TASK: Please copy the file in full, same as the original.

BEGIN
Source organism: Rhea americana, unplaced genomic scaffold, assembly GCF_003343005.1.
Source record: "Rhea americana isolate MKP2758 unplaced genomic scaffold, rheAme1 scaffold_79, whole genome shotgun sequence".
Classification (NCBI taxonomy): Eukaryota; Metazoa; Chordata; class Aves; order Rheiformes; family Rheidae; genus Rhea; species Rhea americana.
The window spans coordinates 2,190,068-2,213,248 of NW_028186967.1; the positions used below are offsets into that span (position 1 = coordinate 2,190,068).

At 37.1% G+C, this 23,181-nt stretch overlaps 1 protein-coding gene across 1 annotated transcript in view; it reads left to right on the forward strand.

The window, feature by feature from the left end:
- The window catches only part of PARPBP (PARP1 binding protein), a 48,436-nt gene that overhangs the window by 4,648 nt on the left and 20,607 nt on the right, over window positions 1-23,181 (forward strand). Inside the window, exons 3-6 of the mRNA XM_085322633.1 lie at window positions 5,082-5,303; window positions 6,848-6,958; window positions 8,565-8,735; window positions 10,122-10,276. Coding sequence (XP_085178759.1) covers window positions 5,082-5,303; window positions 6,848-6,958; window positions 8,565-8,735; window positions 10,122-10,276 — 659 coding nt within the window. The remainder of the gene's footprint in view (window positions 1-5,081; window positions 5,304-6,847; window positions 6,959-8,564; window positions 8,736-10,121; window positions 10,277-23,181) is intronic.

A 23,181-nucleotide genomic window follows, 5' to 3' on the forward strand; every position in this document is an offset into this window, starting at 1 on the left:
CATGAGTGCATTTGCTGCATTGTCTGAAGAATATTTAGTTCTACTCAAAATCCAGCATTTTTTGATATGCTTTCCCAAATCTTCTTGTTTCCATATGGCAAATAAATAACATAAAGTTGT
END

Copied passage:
Source organism: Rhea americana, unplaced genomic scaffold, assembly GCF_003343005.1.
Source record: "Rhea americana isolate MKP2758 unplaced genomic scaffold, rheAme1 scaffold_79, whole genome shotgun sequence".
Classification (NCBI taxonomy): Eukaryota; Metazoa; Chordata; class Aves; order Rheiformes; family Rheidae; genus Rhea; species Rhea americana.
The window spans coordinates 2,190,068-2,213,248 of NW_028186967.1; the positions used below are offsets into that span (position 1 = coordinate 2,190,068).

At 37.1% G+C, this 23,181-nt stretch overlaps 1 protein-coding gene across 1 annotated transcript in view; it reads left to right on the forward strand.

The window, feature by feature from the left end:
- The window catches only part of PARPBP (PARP1 binding protein), a 48,436-nt gene that overhangs the window by 4,648 nt on the left and 20,607 nt on the right, over window positions 1-23,181 (forward strand). Inside the window, exons 3-6 of the mRNA XM_085322633.1 lie at window positions 5,082-5,303; window positions 6,848-6,958; window positions 8,565-8,735; window positions 10,122-10,276. Coding sequence (XP_085178759.1) covers window positions 5,082-5,303; window positions 6,848-6,958; window positions 8,565-8,735; window positions 10,122-10,276 — 659 coding nt within the window. The remainder of the gene's footprint in view (window positions 1-5,081; window positions 5,304-6,847; window positions 6,959-8,564; window positions 8,736-10,121; window positions 10,277-23,181) is intronic.

A 23,181-nucleotide genomic window follows, 5' to 3' on the forward strand; every position in this document is an offset into this window, starting at 1 on the left:
CATGAGTGCATTTGCTGCATTGTCTGAAGAATATTTAGTTCTACTCAAAATCCAGCATTTTTTGATATGCTTTCCCAAATCTTCTTGTTTCCATATGGCAAATAAATAACATAAAGTTGT